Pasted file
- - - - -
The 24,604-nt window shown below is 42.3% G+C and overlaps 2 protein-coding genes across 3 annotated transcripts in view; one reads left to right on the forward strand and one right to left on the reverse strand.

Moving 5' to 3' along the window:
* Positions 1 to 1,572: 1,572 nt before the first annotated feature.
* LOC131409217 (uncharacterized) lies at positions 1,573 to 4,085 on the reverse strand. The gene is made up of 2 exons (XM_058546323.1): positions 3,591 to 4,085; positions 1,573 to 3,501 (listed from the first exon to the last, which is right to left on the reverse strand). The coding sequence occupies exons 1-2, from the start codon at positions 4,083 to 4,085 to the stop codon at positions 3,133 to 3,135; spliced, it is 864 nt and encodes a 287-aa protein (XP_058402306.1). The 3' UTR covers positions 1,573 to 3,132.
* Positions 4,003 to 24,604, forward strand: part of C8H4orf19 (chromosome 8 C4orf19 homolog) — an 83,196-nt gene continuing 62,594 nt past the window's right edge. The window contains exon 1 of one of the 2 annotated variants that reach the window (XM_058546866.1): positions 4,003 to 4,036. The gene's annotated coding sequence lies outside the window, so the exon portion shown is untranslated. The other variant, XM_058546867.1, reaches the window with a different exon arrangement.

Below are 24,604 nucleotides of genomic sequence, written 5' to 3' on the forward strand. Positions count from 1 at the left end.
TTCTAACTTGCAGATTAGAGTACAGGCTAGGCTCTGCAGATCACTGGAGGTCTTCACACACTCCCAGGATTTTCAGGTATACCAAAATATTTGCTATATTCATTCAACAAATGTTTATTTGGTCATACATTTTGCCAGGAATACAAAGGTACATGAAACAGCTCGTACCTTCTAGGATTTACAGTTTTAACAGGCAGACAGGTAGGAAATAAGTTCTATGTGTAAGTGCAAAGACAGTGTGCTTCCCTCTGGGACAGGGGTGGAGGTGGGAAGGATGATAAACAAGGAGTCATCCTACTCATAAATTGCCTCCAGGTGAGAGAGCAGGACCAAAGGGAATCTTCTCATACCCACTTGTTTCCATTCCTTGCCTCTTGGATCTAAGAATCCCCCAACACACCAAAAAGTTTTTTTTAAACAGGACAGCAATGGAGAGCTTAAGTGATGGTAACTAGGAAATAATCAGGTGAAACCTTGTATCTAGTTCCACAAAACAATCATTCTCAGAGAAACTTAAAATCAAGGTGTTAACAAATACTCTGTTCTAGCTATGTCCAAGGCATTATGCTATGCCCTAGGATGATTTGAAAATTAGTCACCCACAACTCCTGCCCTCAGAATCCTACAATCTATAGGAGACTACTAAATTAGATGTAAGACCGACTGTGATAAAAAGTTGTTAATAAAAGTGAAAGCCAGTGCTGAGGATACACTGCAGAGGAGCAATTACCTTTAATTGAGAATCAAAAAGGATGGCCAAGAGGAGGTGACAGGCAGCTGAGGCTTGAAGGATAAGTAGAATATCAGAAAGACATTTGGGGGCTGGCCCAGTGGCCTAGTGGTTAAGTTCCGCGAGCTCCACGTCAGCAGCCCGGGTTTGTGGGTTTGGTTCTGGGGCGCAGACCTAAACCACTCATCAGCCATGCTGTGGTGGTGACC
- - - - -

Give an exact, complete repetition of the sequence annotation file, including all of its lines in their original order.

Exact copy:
The 24,604-nt window shown below is 42.3% G+C and overlaps 2 protein-coding genes across 3 annotated transcripts in view; one reads left to right on the forward strand and one right to left on the reverse strand.

Moving 5' to 3' along the window:
* Positions 1 to 1,572: 1,572 nt before the first annotated feature.
* LOC131409217 (uncharacterized) lies at positions 1,573 to 4,085 on the reverse strand. The gene is made up of 2 exons (XM_058546323.1): positions 3,591 to 4,085; positions 1,573 to 3,501 (listed from the first exon to the last, which is right to left on the reverse strand). The coding sequence occupies exons 1-2, from the start codon at positions 4,083 to 4,085 to the stop codon at positions 3,133 to 3,135; spliced, it is 864 nt and encodes a 287-aa protein (XP_058402306.1). The 3' UTR covers positions 1,573 to 3,132.
* Positions 4,003 to 24,604, forward strand: part of C8H4orf19 (chromosome 8 C4orf19 homolog) — an 83,196-nt gene continuing 62,594 nt past the window's right edge. The window contains exon 1 of one of the 2 annotated variants that reach the window (XM_058546866.1): positions 4,003 to 4,036. The gene's annotated coding sequence lies outside the window, so the exon portion shown is untranslated. The other variant, XM_058546867.1, reaches the window with a different exon arrangement.

Below are 24,604 nucleotides of genomic sequence, written 5' to 3' on the forward strand. Positions count from 1 at the left end.
TTCTAACTTGCAGATTAGAGTACAGGCTAGGCTCTGCAGATCACTGGAGGTCTTCACACACTCCCAGGATTTTCAGGTATACCAAAATATTTGCTATATTCATTCAACAAATGTTTATTTGGTCATACATTTTGCCAGGAATACAAAGGTACATGAAACAGCTCGTACCTTCTAGGATTTACAGTTTTAACAGGCAGACAGGTAGGAAATAAGTTCTATGTGTAAGTGCAAAGACAGTGTGCTTCCCTCTGGGACAGGGGTGGAGGTGGGAAGGATGATAAACAAGGAGTCATCCTACTCATAAATTGCCTCCAGGTGAGAGAGCAGGACCAAAGGGAATCTTCTCATACCCACTTGTTTCCATTCCTTGCCTCTTGGATCTAAGAATCCCCCAACACACCAAAAAGTTTTTTTTAAACAGGACAGCAATGGAGAGCTTAAGTGATGGTAACTAGGAAATAATCAGGTGAAACCTTGTATCTAGTTCCACAAAACAATCATTCTCAGAGAAACTTAAAATCAAGGTGTTAACAAATACTCTGTTCTAGCTATGTCCAAGGCATTATGCTATGCCCTAGGATGATTTGAAAATTAGTCACCCACAACTCCTGCCCTCAGAATCCTACAATCTATAGGAGACTACTAAATTAGATGTAAGACCGACTGTGATAAAAAGTTGTTAATAAAAGTGAAAGCCAGTGCTGAGGATACACTGCAGAGGAGCAATTACCTTTAATTGAGAATCAAAAAGGATGGCCAAGAGGAGGTGACAGGCAGCTGAGGCTTGAAGGATAAGTAGAATATCAGAAAGACATTTGGGGGCTGGCCCAGTGGCCTAGTGGTTAAGTTCCGCGAGCTCCACGTCAGCAGCCCGGGTTTGTGGGTTTGGTTCTGGGGCGCAGACCTAAACCACTCATCAGCCATGCTGTGGTGGTGACC